Jefferson Police Chief David Neaves and West Jefferson Police Chief Jeff Rose were not consulted about the bill before its introduction in the House of Representatives, but Rose said Jordan discussed the bill with him afterwards.


Recourse


Eddie Caldwell, the executive vice president and general council of the N.C. Sheriffs’ Association, said Williams wasn’t only opposed to expanding campus police authority in Ashe County, he also opposes potential changes in jurisdiction across North Carolina.


“The hospital police are company police, and the history of company police stretches back almost to the beginning of our country with the railroad police,” said Caldwell. He also said the definition of company police has evolved since then.


“Company police can have jurisdiction of the company but not outside of it,” said Caldwell, unless they are in hot pursuit.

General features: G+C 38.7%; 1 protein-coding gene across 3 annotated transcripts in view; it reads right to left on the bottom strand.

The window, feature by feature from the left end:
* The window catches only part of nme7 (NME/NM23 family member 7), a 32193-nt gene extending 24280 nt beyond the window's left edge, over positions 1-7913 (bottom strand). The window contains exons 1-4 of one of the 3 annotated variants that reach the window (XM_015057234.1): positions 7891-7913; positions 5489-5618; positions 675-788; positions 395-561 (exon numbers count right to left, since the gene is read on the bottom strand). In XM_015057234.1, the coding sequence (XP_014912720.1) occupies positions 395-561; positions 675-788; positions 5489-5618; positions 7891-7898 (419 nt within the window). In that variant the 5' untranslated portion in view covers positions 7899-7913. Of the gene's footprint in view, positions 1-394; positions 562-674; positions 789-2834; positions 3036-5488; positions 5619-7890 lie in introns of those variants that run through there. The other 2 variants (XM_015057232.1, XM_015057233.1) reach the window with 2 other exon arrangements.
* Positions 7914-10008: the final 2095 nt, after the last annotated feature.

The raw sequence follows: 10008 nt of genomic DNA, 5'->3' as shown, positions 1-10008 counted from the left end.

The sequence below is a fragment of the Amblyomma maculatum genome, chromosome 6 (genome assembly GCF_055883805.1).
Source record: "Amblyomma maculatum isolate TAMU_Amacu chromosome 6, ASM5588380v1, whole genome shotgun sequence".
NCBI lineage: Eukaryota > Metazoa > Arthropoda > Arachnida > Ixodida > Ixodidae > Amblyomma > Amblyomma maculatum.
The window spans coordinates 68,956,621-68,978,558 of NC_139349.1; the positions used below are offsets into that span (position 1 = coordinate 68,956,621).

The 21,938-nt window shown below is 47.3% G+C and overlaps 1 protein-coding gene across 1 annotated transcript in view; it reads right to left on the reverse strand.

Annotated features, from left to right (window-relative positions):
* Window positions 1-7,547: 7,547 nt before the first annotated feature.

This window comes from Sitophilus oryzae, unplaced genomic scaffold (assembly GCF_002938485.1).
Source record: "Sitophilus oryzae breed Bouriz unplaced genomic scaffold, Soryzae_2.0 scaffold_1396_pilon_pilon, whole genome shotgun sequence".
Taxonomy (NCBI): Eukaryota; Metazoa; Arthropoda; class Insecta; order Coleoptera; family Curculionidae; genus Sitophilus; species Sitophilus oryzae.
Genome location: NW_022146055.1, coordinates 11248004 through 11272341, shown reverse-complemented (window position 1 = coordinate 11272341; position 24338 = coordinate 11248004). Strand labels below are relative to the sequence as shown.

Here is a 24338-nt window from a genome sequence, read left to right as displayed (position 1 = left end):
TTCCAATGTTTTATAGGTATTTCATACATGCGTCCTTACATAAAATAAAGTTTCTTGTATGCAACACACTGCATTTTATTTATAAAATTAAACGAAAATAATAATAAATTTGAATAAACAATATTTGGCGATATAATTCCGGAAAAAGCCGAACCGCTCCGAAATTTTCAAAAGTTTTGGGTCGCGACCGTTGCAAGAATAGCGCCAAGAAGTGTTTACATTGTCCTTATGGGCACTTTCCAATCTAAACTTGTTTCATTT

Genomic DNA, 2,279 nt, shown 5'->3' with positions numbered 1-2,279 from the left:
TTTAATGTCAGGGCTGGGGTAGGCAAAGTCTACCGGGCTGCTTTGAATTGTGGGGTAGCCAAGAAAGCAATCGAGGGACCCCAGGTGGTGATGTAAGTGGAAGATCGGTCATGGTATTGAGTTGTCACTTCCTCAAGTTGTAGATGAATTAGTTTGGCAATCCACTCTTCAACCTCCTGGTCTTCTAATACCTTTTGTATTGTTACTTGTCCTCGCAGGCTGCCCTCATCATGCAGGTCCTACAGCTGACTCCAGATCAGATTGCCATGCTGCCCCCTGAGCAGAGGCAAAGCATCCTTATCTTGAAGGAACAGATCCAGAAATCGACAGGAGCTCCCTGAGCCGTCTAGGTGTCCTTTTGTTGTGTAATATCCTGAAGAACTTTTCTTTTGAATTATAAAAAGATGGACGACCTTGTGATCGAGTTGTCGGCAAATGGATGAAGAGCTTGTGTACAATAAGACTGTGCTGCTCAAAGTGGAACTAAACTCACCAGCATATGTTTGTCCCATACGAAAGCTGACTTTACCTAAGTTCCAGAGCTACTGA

“They cannot initiate law enforcement activities off company property,” said Caldwell. According to him, this is the difference between company police and other law enforcement officials.


Another difference between company police and law enforcement officials is what Caldwell called “recourse.”


According to Caldwell, if a deputy who works for the Ashe County Sheriff’s Office is “ugly” to a person, the victim has recourse with Sheriff Williams.


“You can go right to Sheriff Williams, ask to see him, and I bet you’ll see him,” said Caldwell, “and Sheriff Williams will straighten that out, or you have recourse at the ballot box.”


However, said Caldwell, if an officer who works for the hospital is “ugly” to someone outside of AMH’s jurisdiction, recourse for the victim isn’t guaranteed because the officer is an employee under an appointed, not elected, hospital board.